The Taxpayer Bill of Rights (TBOR) is a foundational document that outlines the ten basic rights that taxpayers have while dealing with the IRS. If a taxpayer needs to work with the IRS on a personal income tax concern, the IRS wants people to be informed of their rights. Therefore, the IRS continues to emphasize taxpayers’ rights in public. The IRS also educates its employees on their rights on a regular basis. The IRS requires employees to know and honor a consumer’s rights in every interaction with taxpayers.

These rights are outlined in IRS Publication 1, Your Rights as a Taxpayer, which includes a comprehensive outline of your rights as a taxpayer.

One of these rights given is The Right to Pay No More Than the Correct Amount of Tax.

Essentially, this ensures that taxpayers are entitled to pay just the amount of tax that is legally owed, including penalties and interest, and to have all income tax payments appropriately applied by the IRS.

What this means in detail:

  • You can file for a refund if you believe you have overpaid your taxes; however, you must do so within certain time limitations. For further details, see IRS Publication 556, Examination of Returns, Appeal Rights, and Claims for Refund.
  • If you get an IRS letter or statement and believe it contains an error, contact the IRS location that sent it to you within the time specified. Photocopies of any documentation that may aid in the correction of the inaccuracy should be provided. You can also get assistance by calling the number on your notification or bill. If you’re right, the IRS will update your record and issue you a correction notification.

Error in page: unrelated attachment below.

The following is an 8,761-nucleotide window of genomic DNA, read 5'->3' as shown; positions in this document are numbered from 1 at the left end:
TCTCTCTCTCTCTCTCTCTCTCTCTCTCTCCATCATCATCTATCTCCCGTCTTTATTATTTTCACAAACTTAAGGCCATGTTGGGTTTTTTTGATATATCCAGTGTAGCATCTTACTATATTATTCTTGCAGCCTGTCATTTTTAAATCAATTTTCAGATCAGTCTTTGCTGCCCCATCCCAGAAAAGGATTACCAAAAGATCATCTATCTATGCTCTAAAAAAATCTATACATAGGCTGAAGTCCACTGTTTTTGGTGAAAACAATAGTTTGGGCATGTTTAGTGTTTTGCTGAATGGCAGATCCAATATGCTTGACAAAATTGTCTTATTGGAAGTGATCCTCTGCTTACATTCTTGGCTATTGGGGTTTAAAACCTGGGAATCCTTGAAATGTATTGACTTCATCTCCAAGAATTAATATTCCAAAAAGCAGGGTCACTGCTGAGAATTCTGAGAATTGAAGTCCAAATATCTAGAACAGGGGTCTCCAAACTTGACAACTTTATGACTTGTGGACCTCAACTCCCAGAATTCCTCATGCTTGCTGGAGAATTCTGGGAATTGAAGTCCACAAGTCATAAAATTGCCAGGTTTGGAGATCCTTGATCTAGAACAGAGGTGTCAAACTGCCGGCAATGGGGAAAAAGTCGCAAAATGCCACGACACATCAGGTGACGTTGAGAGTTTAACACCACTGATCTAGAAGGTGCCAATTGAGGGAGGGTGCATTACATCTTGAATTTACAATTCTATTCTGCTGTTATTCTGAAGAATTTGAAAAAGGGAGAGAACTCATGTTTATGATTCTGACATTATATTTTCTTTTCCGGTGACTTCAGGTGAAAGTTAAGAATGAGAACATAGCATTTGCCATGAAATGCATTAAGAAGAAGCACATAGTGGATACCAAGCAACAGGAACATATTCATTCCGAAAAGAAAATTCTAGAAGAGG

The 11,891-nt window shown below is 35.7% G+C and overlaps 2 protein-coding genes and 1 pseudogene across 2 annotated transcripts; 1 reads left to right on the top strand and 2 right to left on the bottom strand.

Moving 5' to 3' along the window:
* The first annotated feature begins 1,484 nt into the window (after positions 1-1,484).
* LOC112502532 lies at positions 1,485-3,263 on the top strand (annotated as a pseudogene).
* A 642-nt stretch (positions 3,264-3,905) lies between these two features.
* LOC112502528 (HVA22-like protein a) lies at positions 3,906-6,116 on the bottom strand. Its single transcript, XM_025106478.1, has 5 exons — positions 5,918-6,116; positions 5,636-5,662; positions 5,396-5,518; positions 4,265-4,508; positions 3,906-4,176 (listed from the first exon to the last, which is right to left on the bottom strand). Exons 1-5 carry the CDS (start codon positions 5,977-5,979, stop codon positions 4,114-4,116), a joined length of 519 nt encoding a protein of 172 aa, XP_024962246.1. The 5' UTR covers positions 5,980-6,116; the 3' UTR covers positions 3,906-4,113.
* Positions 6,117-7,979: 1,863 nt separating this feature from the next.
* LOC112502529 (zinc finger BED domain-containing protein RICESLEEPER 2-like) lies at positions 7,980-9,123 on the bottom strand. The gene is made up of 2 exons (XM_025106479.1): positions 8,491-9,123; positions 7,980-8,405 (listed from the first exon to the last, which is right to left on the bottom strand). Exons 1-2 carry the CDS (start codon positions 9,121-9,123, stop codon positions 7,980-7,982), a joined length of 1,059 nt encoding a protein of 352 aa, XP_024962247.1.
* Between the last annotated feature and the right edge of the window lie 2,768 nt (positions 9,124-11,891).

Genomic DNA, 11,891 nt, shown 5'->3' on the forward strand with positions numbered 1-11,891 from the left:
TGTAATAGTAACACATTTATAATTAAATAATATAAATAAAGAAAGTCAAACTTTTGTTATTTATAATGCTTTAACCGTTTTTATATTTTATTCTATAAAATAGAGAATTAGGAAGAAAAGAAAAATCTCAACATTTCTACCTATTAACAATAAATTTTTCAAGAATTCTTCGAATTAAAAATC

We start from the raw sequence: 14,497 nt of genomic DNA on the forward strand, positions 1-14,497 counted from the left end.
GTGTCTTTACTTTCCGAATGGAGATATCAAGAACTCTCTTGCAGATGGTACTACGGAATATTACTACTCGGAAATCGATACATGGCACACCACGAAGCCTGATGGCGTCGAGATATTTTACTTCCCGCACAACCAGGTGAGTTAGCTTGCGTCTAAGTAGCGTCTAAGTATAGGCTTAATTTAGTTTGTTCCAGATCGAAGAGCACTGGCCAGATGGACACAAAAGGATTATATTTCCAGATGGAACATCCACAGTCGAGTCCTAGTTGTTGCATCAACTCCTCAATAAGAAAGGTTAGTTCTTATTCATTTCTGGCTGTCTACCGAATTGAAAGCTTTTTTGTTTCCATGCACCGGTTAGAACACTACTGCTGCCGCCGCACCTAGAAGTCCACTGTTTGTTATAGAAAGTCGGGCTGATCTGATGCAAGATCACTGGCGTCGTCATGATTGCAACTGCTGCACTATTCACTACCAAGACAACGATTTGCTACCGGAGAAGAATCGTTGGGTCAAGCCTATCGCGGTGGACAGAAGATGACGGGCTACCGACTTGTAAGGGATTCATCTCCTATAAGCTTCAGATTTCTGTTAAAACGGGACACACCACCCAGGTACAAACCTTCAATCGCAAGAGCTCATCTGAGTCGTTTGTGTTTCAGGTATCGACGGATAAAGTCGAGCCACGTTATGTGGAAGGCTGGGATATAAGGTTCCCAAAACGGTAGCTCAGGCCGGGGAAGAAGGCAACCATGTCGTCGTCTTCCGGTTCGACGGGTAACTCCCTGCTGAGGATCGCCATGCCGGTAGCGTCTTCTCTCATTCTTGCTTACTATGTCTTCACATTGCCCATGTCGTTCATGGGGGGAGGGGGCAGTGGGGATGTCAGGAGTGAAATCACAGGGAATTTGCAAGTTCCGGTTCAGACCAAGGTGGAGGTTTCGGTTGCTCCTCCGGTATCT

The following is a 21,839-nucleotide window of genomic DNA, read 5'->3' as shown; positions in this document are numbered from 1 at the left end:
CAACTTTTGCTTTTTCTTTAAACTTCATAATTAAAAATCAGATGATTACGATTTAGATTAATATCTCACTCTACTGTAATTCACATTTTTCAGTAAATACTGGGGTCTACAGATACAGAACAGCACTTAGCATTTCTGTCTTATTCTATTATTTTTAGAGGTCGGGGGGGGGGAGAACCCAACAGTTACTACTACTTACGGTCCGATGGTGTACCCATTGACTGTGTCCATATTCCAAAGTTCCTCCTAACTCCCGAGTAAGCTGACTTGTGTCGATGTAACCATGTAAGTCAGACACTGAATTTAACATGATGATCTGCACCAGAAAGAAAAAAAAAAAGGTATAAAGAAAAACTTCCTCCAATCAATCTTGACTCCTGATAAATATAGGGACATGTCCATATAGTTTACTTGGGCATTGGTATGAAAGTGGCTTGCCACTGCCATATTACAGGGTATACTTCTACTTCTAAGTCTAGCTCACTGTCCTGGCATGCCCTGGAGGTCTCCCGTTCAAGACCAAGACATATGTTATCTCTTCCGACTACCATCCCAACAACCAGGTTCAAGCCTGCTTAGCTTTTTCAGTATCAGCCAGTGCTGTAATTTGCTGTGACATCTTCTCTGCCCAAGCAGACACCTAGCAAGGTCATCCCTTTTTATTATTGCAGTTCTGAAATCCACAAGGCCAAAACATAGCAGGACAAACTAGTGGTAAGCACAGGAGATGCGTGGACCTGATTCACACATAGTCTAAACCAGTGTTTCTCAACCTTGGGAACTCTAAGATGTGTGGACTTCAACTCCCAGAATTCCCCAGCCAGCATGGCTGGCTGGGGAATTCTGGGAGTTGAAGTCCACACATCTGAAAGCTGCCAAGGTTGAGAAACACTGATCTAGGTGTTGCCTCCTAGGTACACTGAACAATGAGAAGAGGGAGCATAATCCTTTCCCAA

• You may have to revise your return if you uncover an error after you’ve filed it. If there is an error or a modification in your filing status, earnings, deductions, or credits, you must file an updated return. On the other hand, the IRS may automatically rectify math problems on a return and accept returns that are missing specific forms or schedules. You are not required to revise your return in these situations. If you dispute an IRS adjustment, you should request that the IRS rescind the modification within 60 days. This deadline protects your right to file a legal challenge to the planned modification before paying it.
  • If the amount owed exceeds the legal amount required under the law, or the IRS assessed it after the time frame allowed by law, or the assessment was made in error or in violation of the law, you may ask that it be withdrawn.
  • If the IRS made excessive inaccuracies or delays, you may ask the IRS to eliminate any interest from your account. For instance, if the IRS delayed issuing a statutory notice of deficiency because the designated IRS agent was away for many months for training and interest accrued during that period, the IRS may waive the penalty.
  • If you believe you don’t owe all or part of your tax liability, you can file an offer in compromise, asking the IRS to take less than the whole amount. This can be done using Form 656-L, Offer in Compromise PDF.

The IRS is required to send you an annual statement if you enroll in a payment plan, often known as an installment agreement. The statement should show account balances as well as a history of payments made.

Visit to learn more about the TBOR and how it affects you.